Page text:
AWS Builder ID is a personal profile that provides access to select tools and services including Amazon CodeCatalyst, AWS Training and Certification, and here to authenticate on community.aws . AWS Builder ID represents you as an individual. It is independent from any credentials and data you may have in existing AWS accounts. You don't need to have an AWS Account to create a Builder ID.
Now I'm ready to use Amazon Q Developer.
It's a Python project with two AWS Lambda functions. The project has two files. The first file (app.py) implements the Lambda function itself, taking care of the parameters encoding and decoding, and the error handling. The second file (api.py) contains the calls to DynamoDB to store and retrieve the data. This is a SAM application. The DynamoDB table and the two Lambda functions are declared in a template.yaml file, alongside with the IAM role and environment variables passed to the Lambda functions to access the database.
There are two APIs defined. GET /case/{case_id} retrieves a support case by passing its case_id. POST /case creates a new support case. It expects a JSON body that contains the case title and description.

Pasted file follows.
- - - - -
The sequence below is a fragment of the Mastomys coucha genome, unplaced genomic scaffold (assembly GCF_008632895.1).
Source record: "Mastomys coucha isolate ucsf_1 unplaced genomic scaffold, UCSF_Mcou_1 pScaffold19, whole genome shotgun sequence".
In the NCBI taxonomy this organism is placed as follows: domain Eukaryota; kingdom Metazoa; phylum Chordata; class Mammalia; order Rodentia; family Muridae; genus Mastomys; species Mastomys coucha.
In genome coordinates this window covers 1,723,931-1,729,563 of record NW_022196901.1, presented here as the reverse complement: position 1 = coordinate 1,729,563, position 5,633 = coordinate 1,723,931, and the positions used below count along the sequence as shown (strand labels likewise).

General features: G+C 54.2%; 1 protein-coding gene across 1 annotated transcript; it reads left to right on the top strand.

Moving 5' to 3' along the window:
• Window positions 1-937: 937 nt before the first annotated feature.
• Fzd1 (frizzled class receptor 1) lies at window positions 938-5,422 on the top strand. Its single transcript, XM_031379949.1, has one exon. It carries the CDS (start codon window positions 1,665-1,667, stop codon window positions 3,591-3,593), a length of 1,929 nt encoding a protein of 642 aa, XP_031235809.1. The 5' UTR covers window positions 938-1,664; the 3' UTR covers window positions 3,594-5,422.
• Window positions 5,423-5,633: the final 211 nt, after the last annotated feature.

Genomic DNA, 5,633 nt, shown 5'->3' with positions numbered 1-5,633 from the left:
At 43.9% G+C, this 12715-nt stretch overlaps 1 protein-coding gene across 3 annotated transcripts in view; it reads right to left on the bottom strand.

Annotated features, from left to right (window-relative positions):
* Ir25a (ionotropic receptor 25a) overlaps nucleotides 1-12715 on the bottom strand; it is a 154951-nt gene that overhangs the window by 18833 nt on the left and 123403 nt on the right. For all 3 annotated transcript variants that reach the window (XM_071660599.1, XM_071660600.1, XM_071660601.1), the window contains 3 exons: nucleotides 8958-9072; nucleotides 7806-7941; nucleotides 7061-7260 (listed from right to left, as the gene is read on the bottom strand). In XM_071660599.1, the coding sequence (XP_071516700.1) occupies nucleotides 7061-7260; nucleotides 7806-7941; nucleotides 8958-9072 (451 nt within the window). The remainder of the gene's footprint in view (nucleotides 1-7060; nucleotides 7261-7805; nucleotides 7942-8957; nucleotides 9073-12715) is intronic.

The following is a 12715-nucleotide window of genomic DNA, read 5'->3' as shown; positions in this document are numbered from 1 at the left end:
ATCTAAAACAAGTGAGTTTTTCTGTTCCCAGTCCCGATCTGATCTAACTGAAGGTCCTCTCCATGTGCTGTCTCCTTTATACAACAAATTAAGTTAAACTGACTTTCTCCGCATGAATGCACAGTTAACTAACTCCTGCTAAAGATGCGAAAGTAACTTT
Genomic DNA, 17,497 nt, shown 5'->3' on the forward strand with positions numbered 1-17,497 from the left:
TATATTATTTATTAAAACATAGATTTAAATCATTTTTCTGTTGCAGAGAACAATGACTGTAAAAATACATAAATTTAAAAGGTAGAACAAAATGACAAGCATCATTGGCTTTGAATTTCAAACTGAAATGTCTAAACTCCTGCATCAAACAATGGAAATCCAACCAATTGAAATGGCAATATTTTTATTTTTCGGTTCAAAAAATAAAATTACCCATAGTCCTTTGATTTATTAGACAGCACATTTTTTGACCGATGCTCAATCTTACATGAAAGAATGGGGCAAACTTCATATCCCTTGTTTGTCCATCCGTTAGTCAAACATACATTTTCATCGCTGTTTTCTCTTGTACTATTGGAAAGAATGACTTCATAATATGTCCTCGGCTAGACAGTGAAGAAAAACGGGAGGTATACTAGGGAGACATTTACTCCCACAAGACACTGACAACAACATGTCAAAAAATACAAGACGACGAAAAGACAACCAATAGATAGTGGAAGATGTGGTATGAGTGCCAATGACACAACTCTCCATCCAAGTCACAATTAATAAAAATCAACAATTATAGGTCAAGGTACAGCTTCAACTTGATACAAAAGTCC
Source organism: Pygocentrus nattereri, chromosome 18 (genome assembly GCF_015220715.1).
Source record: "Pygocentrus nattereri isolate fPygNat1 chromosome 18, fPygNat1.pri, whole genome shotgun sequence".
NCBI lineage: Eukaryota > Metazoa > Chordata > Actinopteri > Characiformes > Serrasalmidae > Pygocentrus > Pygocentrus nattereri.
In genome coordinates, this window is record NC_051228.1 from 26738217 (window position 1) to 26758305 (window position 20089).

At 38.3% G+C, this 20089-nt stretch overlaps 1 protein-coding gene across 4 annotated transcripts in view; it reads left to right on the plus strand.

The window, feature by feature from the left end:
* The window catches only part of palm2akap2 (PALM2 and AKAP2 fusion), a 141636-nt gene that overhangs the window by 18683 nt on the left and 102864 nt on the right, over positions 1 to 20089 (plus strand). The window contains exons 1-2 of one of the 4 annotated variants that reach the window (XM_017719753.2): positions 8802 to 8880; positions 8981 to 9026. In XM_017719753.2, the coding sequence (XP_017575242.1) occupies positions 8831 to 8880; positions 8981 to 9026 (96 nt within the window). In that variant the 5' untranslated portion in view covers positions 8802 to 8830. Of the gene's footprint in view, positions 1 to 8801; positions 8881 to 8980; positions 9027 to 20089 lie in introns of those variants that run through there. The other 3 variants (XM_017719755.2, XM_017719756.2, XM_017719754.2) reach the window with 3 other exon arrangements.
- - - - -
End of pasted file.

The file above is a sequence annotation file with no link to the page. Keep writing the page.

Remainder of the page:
Python project starting point
My Python Lambda project in VSCode

As a developer, I want to add a new API to allow me to retrieve all support cases.
To do so, there are only four steps required.
First, I describe the feature I want to add or modify. I simply provide a text describing the new feature I want to add. In this example, I wrote:
"add an API to list all support cases. Expose this API as a new Lambda function."
If you have something specific in mind, tell it. The more precise you prompt is, the closer the results will be to your expectations. In this specific case, (let's pretend) I don't know how to deal with DynamoDB API. I just expect Amazon Q to update all my files (api,py, app.py and template.yaml)
Second, I collaborate with Q Developer: Q Developer analyzes my code, understands the context, and proposes a plan for implementing the feature. I can collaborate with Q Developer, iterating on the plan until I'm satisfied.